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On the 9th September 2015 we held a workshop in Leeds, UK, where postgraduate (Master’s and PhD) and senior  researchers were brought together to discuss their work and prevailing research issues on the relationships between empathy, trust and technology. This website now acts as an archive of the event, which includes a brief report on what happened on the day of the workshop as well as some brief reflections from the postgraduate researchers that were invited to and contributed to the rich discussions held on the day.

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The ways in which empathy is manifest and trust developed in social situations, and interrelated issues such as credibility, rapport, and sense of identity, are established areas of enquiry in a variety of disciplines. However, less research has addressed the specific ways in which these appear within, and subsequently shape, online communities and environments. Social media spaces are increasingly being used by all sorts of local, national and global actors, including friendship groups, charities, small businesses, local communities, communities of interest and practice, university alumni associations, criminal networks and multinational corporations. Furthermore, a generation of young people is growing to adulthood in a world in which digital interactions and transactions are normal, ubiquitous and mundane. Digital forms of empathy may be key to translating across, and transcending, national, geographic, cultural, linguistic and other conventionally-assumed barriers to community building.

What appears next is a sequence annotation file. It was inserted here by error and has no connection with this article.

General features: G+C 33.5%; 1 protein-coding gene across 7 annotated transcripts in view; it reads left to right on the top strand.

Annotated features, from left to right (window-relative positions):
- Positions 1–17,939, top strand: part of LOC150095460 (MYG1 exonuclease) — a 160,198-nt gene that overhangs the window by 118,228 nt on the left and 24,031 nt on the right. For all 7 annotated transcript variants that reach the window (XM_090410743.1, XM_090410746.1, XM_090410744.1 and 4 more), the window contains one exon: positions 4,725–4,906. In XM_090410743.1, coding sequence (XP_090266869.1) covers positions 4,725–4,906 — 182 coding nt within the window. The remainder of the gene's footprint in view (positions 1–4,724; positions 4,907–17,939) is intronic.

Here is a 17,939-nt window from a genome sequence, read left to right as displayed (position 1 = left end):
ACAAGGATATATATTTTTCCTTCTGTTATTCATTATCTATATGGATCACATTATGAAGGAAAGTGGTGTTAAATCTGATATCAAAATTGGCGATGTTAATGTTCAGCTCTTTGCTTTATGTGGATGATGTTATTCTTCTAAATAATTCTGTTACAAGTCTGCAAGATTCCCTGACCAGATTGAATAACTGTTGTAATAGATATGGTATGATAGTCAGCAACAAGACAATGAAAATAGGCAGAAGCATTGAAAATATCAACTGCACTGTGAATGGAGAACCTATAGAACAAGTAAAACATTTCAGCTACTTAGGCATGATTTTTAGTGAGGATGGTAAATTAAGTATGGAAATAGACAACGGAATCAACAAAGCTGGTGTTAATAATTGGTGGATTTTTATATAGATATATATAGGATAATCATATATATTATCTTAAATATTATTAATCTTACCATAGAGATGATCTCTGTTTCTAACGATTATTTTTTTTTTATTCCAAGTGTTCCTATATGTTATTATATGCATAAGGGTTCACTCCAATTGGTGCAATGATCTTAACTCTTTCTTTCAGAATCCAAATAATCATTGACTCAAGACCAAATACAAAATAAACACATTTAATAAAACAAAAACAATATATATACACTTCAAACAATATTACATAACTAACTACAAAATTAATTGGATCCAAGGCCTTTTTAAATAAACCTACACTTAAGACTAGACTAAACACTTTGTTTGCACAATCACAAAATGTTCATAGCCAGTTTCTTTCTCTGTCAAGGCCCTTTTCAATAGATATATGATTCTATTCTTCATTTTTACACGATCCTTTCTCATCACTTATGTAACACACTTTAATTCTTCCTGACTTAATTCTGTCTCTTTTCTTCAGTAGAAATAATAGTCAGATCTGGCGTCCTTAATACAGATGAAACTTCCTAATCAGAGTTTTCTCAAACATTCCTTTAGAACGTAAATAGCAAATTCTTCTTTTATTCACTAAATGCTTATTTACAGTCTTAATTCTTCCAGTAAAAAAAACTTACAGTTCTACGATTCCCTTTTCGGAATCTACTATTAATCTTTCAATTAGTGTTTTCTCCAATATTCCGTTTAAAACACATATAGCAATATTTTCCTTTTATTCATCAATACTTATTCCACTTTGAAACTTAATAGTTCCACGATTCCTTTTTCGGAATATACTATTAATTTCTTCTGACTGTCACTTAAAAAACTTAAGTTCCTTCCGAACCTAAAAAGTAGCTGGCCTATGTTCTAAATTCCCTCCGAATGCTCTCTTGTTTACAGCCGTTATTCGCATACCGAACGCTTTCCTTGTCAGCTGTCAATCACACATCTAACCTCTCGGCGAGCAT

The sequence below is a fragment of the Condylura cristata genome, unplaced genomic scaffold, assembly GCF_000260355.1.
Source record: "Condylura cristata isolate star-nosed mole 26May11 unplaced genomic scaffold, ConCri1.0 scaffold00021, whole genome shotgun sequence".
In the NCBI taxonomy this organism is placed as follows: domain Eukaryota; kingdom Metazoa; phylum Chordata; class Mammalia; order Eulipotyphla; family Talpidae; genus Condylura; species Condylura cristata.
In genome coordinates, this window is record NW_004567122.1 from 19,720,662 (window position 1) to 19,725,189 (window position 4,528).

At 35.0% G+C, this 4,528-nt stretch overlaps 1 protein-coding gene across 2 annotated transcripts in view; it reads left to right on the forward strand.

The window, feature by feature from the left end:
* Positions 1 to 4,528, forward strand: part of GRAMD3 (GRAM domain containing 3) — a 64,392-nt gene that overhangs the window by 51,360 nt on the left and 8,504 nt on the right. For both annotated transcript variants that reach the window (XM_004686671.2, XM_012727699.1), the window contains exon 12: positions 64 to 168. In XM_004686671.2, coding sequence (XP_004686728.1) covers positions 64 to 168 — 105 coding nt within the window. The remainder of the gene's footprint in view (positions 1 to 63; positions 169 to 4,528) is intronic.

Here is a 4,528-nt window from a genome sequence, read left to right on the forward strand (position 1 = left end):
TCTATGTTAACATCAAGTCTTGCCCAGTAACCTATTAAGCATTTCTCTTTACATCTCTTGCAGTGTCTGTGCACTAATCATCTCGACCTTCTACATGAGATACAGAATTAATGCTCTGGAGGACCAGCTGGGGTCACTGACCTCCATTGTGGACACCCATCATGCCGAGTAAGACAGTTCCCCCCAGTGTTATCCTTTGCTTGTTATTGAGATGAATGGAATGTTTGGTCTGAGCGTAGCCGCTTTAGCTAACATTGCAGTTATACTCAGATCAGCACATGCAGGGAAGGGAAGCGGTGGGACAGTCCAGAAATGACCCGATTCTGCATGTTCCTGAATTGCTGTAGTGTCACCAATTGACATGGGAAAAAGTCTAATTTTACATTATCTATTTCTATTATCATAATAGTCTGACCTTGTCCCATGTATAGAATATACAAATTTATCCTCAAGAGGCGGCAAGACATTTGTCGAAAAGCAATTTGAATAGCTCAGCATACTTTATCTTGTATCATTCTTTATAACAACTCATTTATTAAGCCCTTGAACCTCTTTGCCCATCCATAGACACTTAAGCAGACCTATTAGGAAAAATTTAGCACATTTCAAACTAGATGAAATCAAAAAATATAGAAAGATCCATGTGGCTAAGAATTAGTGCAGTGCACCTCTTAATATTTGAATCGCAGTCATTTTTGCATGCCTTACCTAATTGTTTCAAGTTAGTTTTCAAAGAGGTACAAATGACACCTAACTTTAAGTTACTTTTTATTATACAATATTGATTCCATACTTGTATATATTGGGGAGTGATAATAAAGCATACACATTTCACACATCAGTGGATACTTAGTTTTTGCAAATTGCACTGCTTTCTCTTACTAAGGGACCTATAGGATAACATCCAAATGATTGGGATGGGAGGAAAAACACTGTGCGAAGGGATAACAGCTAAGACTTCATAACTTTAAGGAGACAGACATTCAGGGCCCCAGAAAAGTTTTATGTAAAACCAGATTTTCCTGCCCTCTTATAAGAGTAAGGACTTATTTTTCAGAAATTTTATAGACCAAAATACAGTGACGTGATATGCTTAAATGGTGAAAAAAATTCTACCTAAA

The EMoTICON Network invited postgraduate researchers to participate in a one-day workshop exploring issues such as those above as well as related challenges to do with empathy and trust and digital technologies. The workshop was held as part of a two-day event for the EMoTICON (Empathy and Trust in Communications Online) and Digital Personhood Networks. The aim of the workshop was three-fold:

  1. To provide an opportunity for postgraduate researchers who are early in their career to meet with more senior members of the UK research community who have a shared interest in empathy, trust and technology.
  2. To promote interdisciplinary discussion, dialogue and collaborative exploration around future challenges related to empathy and trust for individuals and societies.
  3. To allow postgraduates to share their research with other researchers – be this the findings of their research, early insights coming from their work, or the questions, challenges and problems that motivate their work.

Our call for applicants was open to researchers from any disciplinary background – the only requirement being that applicants were registered as a postgraduate student and actively conducting research that is broadly relevant to issues of empathy and/or trust and digital technology.